- The Washington Times - Monday, December 10, 2001

The Green Party, buoyed by its strong showing in the 2000 presidential contest, is building a slate of candidates to target incumbents in next year's congressional contests.
Although the Greens haven't come close to winning a congressional seat, they hope their entry will spell trouble for some incumbents, mostly Democrats.
Just as Green Party presidential nominee Ralph Nader won thousands more votes in Florida than Vice President Al Gore would have needed to pick up to defeat George W. Bush there and win the presidency, the Greens once again could find themselves playing the role of spoiler in tight contests.
"If incumbents in Congress give the Green Party issues to work with that put them on the wrong side of their district, then we'll take advantage of that," said Ben Manski, co-chairman of the national party.
Despite their image as tree-huggers, the party members' No. 1 issue has morphed in recent years from the environment to trade. At the top of the 2002 agenda is the "fast-track" trade legislation, which would give the president more authority to negotiate and accelerate trade deals and which the Greens are lobbying hard to defeat.
So far, the party has targeted nine members of Congress identified as swing votes on the legislation. Most of those are Democrats who represent districts with significant working-class populations, the kinds of voters who the Greens believe might be swayed by their anti-corporate stance on trade issues.
The Democrats on the Green "hit list" so far are: Rep. Bob Clement of Tennessee; Reps. Norm Dicks and Adam Smith of Washington; Rep. Baron P. Hill of Indiana; Reps. Ron Kind and Gerald D. Kleczka of Wisconsin; and Rep. Vic Snyder of Arkansas.
Two Republicans also are targeted: Rep. Joseph R. Pitts of Pennsylvania and Rep. Mark Green of Wisconsin.
Among those nine lawmakers, Mr. Dicks, Mr. Hill and Mr. Snyder joined both Republicans in voting Thursday in favor of granting the president fast-track authority. The other four Democrats voted against the bill, which passed on a 215-214 vote.
After a decade of scattering their political energies, the Greens made a serious bid for political power last year with Mr. Nader, a high-profile consumer advocate, running for president, garnering 3 percent of the vote. The party followed it up by winning a respectable 52 of 275 mostly local contests in last month's off-year election.
Another milestone came last month when the Federal Election Commission granted the party national committee status.
Even so, Democrats and Republicans alike say they view the Greens as little more than annoying pests. For one thing, the Greens are still very much also-rans: In 2000, they nominated more than 40 congressional candidates, their highest number ever, but none came closer than getting 20 percent of the vote.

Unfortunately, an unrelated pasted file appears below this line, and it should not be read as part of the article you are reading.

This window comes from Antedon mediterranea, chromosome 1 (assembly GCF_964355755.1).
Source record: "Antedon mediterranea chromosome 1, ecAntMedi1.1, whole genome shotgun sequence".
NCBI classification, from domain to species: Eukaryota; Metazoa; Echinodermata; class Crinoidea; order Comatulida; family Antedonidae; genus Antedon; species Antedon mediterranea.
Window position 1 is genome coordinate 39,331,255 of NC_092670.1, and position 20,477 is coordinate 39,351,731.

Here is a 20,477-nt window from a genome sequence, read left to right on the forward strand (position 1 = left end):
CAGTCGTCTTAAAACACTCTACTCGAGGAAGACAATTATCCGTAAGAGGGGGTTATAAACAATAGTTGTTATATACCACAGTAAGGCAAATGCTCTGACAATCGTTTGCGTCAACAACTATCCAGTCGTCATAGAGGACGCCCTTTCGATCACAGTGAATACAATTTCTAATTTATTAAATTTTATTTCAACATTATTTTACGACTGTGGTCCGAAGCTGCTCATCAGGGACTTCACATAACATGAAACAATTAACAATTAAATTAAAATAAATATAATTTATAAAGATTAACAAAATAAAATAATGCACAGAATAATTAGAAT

Another problem is that the Greens have recruited candidates in only five of their nine targeted races, although they actively are seeking more contenders. Then there's the question of how crucial the trade issue will appear to voters grappling with a recession and a war.
"There's potential on both sides for a Green Party candidate to swing a district the other way, as long as they have a well-funded campaign," said Carl Forti, National Republican Campaign Committee spokesman. "But free trade is not historically an issue that people vote on."
He also questioned the logic of devoting scarce resources to races against popular incumbents. The Greens have announced their intention to run candidates in only three open seats.
"While it seems like they're targeting areas where the Green Party is entrenched, they're also targeting entrenched incumbents," said Mr. Forti. "The races where they could cause trouble are the open seats."
In Wisconsin, where the Greens are taking aim at two Democrats, party officials say the party may be seen as too anti-establishment for their voters.
"[Rep.] Kleczka is in a Democratic stronghold in Milwaukee that represents a traditional working-class community," said state Democratic Party spokeswoman Andrea Rowe. "I wouldn't put them in the liberal category."
But the Greens are betting that the economic downturn will create an ideal climate for their pro-labor, anti-trade-deals platform.
"Thousands of people have already lost their jobs to these trade agreements espoused by Democrats and Republicans," said Mr. Manski. "Given the recession, fast-track and the other trade deals Congress cuts are going to be viewed by voters with a very suspicious eye."

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